Court Finds Against Hi-Tech Pharmaceuticals in DMAA Lawsuit: “[P]roducts . . . containing DMAA are adulterated”
By Rick Collins and David Torreblanca
On April 3, the United States District Court for the Northern District of Georgia granted the Food and Drug Administration’s (“FDA”) summary judgment motion and denied Hi-Tech Pharmaceuticals, Inc.’s (“Hi-Tech”) motion. This decision (temporarily) concludes the parties’ long-fought battle over the legal status of products containing 1,3 Dimethylamylamine, better known as DMAA.
The parties’ opposing motions for summary judgment hinged on whether DMAA could be found in geraniums. If it is in geraniums, Hi-Tech argued, it is a “botanical” (or a constituent of a botanical) and a legal “dietary ingredient.” The government contended that geraniums do not make DMAA; DMAA is synthetic, not a “botanical,” and not a “dietary ingredient.” And since it is not generally recognized as safe, it is an unsafe food additive.
The first pages of the decision set the table for a Hi-Tech win. The court discards many of the government’s arguments, concluding that DMAA is very likely in geraniums—or, at least, that the government could not show DMAA is not in the plants. Contradicting FDA’s New Dietary Ingredient (“NDI”) draft guidance, the court even “credits Hi-Tech’s argument that a botanical can be synthesized in a laboratory without losing its status as a botanical,” thus qualifying as a “dietary ingredient.”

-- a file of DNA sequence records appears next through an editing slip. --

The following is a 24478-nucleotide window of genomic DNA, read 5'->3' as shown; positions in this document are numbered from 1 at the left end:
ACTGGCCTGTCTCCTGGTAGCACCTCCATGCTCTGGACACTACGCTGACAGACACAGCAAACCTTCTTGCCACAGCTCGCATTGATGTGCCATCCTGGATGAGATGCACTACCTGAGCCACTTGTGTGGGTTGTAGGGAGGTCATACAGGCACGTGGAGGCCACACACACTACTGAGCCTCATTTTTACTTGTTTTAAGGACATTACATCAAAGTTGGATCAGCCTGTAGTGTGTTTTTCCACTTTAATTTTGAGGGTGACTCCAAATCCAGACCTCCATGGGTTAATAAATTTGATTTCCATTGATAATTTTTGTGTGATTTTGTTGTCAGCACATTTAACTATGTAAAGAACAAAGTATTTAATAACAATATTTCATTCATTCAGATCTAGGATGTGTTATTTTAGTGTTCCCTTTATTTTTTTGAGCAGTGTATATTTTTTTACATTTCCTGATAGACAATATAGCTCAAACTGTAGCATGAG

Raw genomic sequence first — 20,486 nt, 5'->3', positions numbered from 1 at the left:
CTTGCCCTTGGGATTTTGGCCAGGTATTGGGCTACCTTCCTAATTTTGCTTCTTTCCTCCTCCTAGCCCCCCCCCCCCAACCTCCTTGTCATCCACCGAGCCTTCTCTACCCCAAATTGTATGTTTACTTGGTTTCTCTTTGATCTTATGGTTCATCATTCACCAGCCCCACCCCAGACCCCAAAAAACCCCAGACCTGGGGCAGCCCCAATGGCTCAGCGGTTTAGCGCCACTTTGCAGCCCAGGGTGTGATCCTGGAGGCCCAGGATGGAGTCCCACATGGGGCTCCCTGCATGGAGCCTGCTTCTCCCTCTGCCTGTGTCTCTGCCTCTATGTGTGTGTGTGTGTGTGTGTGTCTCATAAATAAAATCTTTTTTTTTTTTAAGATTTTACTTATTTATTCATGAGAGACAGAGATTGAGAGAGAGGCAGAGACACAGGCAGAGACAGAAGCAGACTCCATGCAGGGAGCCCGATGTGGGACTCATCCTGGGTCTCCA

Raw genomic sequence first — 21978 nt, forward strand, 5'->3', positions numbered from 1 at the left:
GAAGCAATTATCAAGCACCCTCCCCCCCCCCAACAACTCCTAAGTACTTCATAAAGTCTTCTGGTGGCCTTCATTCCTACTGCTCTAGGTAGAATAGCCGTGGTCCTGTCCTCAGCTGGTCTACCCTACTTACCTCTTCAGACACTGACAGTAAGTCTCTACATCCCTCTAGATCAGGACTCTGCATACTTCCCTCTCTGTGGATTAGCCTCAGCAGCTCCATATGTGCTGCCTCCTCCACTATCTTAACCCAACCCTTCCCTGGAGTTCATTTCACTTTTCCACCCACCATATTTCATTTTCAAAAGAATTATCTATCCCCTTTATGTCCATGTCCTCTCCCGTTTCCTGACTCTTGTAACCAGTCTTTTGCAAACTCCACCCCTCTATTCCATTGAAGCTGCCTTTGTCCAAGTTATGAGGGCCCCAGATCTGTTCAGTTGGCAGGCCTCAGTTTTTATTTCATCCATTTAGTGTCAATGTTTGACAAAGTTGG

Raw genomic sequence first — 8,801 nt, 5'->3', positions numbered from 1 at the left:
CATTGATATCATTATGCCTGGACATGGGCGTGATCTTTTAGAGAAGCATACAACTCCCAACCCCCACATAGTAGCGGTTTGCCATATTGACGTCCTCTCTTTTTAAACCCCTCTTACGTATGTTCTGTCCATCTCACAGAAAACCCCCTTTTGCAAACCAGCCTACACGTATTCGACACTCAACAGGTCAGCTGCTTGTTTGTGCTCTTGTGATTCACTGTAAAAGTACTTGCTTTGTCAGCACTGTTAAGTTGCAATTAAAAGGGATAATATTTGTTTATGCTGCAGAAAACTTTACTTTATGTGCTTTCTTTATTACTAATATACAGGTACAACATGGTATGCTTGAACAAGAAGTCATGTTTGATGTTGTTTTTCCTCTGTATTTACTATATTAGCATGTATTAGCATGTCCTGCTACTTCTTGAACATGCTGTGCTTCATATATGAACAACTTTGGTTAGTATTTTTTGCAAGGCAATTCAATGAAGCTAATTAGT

The court then turns the tables on Hi-Tech, explaining why it does not view DMAA as a “botanical” or “dietary ingredient.” The substance is found only in trace amounts in geraniums. The court says that while “botanicals” can be synthesized in a laboratory without losing their status as “dietary ingredients,”
it is inconceivable that in passing the DSHEA Congress intended for supplement manufacturers to take a chemical that heretofore had only been manufactured in a laboratory and to scour the globe in search of minuscule amounts of that chemical in obscure plants so that they could declare the substance a dietary ingredient under the statute. To hold otherwise would be to open the door to bogus claims that, for example, a given chemical had been detected in a fungus found only in a remote Tibetan river valley, and the FDA would be left to refute that claim—to prove a negative—which the instant case demonstrates is not easily done.
This Court thus concludes that in using the term botanical, Congress intended that there must be at least some history of the substance in question having been extracted in usable quantities from a plant or a plant-like organism, leading this Court to find that DMAA is not a botanical and thus not a dietary ingredient.
Since the court finds that DMAA is not a “botanical” and thus not a “dietary ingredient,” it then assesses whether it is generally recognized as safe. The court cites a Texas DMAA product liability case that discussed DMAA safety studies. The Texas court ruled “that the scientific literature on DMAA presents insufficient data to conclude that DMAA is safe or that DMAA causes harm.” Because there is no consensus among experts regarding DMAA’s safety, the court finds that DMAA is not generally recognized as safe. “Accordingly, products for human consumption containing DMAA are adulterated foods under the FDCA and subject to seizure . . . .”